The Love of Money is a Root of Evil

Thinkers of many cultures and epochs have sought to find the fundamental reasons for social problems. Philosophers of the past analyzed numerous contributing factors, such as leaders, money, religion, and so on. A significant number of these thinkers came to the conclusion that an individuals’ passionate attitude towards money was an influential trigger of various social calamities. Desiring to obtain more and more material goods and profit causes an individual to become selfish and hard-hearted—this in turn affects the quality of a whole community. An uncontrolled love of money is the reason for many disturbances and wrongs which are enacted. greed

Apostle Paul, in his letter to Timothy, today known as Timothy I, says, “…they that desire to be rich, fall into temptation and a snare, and into many foolish and hurtful desires, which plunge men into destruction and perdition. For the love of money is the root of all evils; which some coveting, have erred from the faith.” Paul emphasizes the pursuit of money and financial gain causes one to be distanced from one’s morality and virtue. No longer do people seek to build a relationship with their neighbor; instead, they seek for ways to use them to obtain more wealth and security. At the same time, people who treat others as a means of reaching their goals tend to be treated in the same manner, thus multiplying their own misfortunes.

People with a strong lust for money can develop an insensible disposition. In the discipline of psychology, there exists a correlation between happy feelings and money which has already been discovered (Vohs, Mead & Goode, 2008). Those who have a strong love of money constantly feel the urge to gain more money as if they have a lack of it; consequently, these individuals have a bad disposition and are impatient when confronted with those whom they believe are seeking to prevent them from gaining money.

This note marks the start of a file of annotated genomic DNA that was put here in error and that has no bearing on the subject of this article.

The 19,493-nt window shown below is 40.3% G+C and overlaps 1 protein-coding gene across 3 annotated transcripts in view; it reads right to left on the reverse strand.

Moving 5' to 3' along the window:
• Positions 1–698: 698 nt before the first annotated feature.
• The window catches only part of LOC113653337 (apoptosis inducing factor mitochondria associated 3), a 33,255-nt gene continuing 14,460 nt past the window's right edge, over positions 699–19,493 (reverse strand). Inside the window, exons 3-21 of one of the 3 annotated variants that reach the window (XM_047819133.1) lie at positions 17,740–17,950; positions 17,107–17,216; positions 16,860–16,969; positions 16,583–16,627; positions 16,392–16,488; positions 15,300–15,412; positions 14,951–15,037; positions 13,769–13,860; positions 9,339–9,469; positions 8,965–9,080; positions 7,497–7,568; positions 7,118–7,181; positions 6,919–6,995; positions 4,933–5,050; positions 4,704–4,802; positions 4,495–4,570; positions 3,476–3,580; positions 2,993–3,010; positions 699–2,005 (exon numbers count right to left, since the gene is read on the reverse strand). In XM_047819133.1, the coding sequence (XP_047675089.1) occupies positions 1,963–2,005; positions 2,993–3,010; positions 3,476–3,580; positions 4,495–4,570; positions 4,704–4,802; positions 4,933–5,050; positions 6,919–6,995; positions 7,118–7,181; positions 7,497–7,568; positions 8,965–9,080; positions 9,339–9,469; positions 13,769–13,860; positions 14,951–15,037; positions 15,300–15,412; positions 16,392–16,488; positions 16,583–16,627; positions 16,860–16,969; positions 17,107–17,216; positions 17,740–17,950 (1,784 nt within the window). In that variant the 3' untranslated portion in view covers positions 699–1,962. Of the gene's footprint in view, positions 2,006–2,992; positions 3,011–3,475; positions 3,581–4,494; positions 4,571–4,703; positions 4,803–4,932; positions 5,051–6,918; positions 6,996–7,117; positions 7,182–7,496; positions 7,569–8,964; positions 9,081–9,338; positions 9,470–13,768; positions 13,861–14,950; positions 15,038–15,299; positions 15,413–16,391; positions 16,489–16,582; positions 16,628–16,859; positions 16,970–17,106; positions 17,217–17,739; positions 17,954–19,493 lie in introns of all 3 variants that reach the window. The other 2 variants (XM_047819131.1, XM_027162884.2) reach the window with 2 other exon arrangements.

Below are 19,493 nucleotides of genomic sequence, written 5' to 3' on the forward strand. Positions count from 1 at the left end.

Because of a fanatic identification with their savings, those with a persistent love of money are hesitant to lose their capital. Such individuals are hesitant in investing in community projects or remaining loyal to their fellow coworkers, employees, and even neighbors. Today, because of the apparent focus on obtaining more entertainment devices, cars, games, and technology in general, the sense of community is dying. Paul Mattick states in his book Art in It’s Time that, “A steady increase of the love of money present in our capitalistic economy system causes a sense of community to decline as faith is placed in material things for the self rather than concepts for the community” (Mattick, 2003).

In an attempt to understand the true nature of different social problems of the past and of today, many thinkers have paid attention to the phenomenon of yearning for money. Because of an individual’s love of money, there is a decline in personal values and morals. Subsequently, the constant pursuit of money causes one’s behavior to be well under par with the needs of other human beings. In addition, many people with an excessive passion for gaining money tend to identify themselves with their financial well-being, thus being afraid to lose their capital. In their fear, they lose the greatest of all values: a sense of peace.


Mattick, Paul. Art in It’s Time. London: Routledge, 2003. Print.

Vohs, Kathleen D., Nicole L. Mead and Miranda R. Goode. “Merely Activating the Concept of Money Changes Personal and Interpersonal Behavior.” 2008. Web. 8 January 2012.


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